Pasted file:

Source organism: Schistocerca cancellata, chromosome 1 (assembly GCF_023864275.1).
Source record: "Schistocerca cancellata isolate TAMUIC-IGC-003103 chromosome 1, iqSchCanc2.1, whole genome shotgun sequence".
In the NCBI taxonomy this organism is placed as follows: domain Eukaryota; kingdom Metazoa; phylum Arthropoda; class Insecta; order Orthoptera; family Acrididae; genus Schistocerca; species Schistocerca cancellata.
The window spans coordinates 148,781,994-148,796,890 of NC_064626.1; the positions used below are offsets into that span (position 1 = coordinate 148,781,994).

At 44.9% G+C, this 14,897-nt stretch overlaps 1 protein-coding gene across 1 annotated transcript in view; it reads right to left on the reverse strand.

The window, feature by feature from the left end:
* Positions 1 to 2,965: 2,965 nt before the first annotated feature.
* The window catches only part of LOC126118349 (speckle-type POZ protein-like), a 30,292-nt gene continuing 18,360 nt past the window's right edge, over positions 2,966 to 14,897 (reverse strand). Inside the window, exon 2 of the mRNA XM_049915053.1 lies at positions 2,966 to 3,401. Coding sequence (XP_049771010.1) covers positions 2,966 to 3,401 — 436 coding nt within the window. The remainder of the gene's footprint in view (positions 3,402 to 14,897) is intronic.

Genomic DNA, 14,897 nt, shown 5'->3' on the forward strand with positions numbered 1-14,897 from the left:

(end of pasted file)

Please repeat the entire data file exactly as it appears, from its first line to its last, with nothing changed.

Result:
Source organism: Schistocerca cancellata, chromosome 1 (assembly GCF_023864275.1).
Source record: "Schistocerca cancellata isolate TAMUIC-IGC-003103 chromosome 1, iqSchCanc2.1, whole genome shotgun sequence".
In the NCBI taxonomy this organism is placed as follows: domain Eukaryota; kingdom Metazoa; phylum Arthropoda; class Insecta; order Orthoptera; family Acrididae; genus Schistocerca; species Schistocerca cancellata.
The window spans coordinates 148,781,994-148,796,890 of NC_064626.1; the positions used below are offsets into that span (position 1 = coordinate 148,781,994).

At 44.9% G+C, this 14,897-nt stretch overlaps 1 protein-coding gene across 1 annotated transcript in view; it reads right to left on the reverse strand.

The window, feature by feature from the left end:
* Positions 1 to 2,965: 2,965 nt before the first annotated feature.
* The window catches only part of LOC126118349 (speckle-type POZ protein-like), a 30,292-nt gene continuing 18,360 nt past the window's right edge, over positions 2,966 to 14,897 (reverse strand). Inside the window, exon 2 of the mRNA XM_049915053.1 lies at positions 2,966 to 3,401. Coding sequence (XP_049771010.1) covers positions 2,966 to 3,401 — 436 coding nt within the window. The remainder of the gene's footprint in view (positions 3,402 to 14,897) is intronic.

Genomic DNA, 14,897 nt, shown 5'->3' on the forward strand with positions numbered 1-14,897 from the left: